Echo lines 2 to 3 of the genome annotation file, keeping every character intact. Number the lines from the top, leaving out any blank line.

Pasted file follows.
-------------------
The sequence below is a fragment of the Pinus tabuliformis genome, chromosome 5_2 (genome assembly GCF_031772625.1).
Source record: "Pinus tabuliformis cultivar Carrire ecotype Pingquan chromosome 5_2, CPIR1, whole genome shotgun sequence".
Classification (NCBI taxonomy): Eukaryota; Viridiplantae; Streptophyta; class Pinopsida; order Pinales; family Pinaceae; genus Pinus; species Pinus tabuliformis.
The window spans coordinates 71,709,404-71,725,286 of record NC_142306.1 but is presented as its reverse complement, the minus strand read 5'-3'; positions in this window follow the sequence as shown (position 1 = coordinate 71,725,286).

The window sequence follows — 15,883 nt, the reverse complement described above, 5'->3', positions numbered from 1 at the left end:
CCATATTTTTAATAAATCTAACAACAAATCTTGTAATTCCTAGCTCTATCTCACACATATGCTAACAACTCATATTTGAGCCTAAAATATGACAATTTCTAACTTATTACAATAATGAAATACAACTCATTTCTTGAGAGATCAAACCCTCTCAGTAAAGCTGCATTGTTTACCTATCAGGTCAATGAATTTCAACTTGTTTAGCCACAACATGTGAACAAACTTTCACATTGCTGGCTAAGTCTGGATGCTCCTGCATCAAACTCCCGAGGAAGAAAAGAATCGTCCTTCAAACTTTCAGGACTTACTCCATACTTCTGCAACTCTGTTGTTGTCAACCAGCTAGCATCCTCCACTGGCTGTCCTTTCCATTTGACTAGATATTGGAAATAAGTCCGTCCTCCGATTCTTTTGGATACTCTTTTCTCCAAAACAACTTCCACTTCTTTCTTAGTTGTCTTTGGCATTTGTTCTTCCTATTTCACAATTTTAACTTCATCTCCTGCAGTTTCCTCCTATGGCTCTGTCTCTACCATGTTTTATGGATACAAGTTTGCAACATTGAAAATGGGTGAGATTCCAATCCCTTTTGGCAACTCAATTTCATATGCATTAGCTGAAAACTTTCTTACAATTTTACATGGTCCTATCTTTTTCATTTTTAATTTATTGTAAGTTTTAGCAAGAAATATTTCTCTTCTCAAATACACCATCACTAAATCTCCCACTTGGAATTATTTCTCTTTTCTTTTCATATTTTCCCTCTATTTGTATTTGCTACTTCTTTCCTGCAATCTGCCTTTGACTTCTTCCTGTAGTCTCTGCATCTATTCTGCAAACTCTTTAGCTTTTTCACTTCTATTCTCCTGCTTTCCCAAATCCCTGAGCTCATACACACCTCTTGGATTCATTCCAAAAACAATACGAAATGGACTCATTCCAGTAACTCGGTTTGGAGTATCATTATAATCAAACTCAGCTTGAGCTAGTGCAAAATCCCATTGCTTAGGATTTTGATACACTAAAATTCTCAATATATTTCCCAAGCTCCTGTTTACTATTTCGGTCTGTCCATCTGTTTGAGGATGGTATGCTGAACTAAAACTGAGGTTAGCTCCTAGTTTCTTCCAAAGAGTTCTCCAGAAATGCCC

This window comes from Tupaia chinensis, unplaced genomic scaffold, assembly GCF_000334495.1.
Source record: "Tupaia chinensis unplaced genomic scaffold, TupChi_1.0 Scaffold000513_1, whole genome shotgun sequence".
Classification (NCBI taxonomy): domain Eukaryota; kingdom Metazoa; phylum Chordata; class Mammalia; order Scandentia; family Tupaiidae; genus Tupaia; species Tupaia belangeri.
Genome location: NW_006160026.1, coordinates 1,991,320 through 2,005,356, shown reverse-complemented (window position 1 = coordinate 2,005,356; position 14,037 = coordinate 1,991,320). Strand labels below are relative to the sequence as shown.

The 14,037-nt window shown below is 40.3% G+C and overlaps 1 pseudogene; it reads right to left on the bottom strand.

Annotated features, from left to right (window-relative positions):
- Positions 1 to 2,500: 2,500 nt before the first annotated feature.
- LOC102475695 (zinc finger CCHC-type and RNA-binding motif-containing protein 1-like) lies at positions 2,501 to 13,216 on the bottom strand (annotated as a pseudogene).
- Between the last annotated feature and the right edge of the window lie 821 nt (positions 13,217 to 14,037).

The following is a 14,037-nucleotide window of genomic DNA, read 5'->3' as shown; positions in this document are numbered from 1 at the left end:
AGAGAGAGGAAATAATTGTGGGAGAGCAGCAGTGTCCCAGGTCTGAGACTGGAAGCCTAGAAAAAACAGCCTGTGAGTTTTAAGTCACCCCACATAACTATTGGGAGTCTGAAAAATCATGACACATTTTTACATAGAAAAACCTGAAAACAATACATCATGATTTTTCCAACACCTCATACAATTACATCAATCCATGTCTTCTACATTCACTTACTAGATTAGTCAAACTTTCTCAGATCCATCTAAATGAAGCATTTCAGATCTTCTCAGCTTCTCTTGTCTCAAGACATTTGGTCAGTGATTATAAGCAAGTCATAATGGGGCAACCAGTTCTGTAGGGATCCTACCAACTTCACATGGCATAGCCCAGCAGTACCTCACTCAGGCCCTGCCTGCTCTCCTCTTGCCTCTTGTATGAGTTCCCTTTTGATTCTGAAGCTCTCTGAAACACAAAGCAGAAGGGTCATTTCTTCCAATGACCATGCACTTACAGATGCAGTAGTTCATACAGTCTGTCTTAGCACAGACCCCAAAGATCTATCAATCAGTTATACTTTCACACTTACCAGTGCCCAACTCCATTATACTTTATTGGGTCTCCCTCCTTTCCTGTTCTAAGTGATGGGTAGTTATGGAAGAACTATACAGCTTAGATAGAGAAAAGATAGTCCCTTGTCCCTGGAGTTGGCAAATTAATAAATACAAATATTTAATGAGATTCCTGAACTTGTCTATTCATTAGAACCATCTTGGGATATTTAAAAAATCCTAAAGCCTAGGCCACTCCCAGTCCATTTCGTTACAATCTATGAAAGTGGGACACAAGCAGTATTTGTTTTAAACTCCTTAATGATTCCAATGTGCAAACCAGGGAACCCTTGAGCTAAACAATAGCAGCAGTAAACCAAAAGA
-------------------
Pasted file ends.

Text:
Source record: "Pinus tabuliformis cultivar Carrire ecotype Pingquan chromosome 5_2, CPIR1, whole genome shotgun sequence".
Classification (NCBI taxonomy): Eukaryota; Viridiplantae; Streptophyta; class Pinopsida; order Pinales; family Pinaceae; genus Pinus; species Pinus tabuliformis.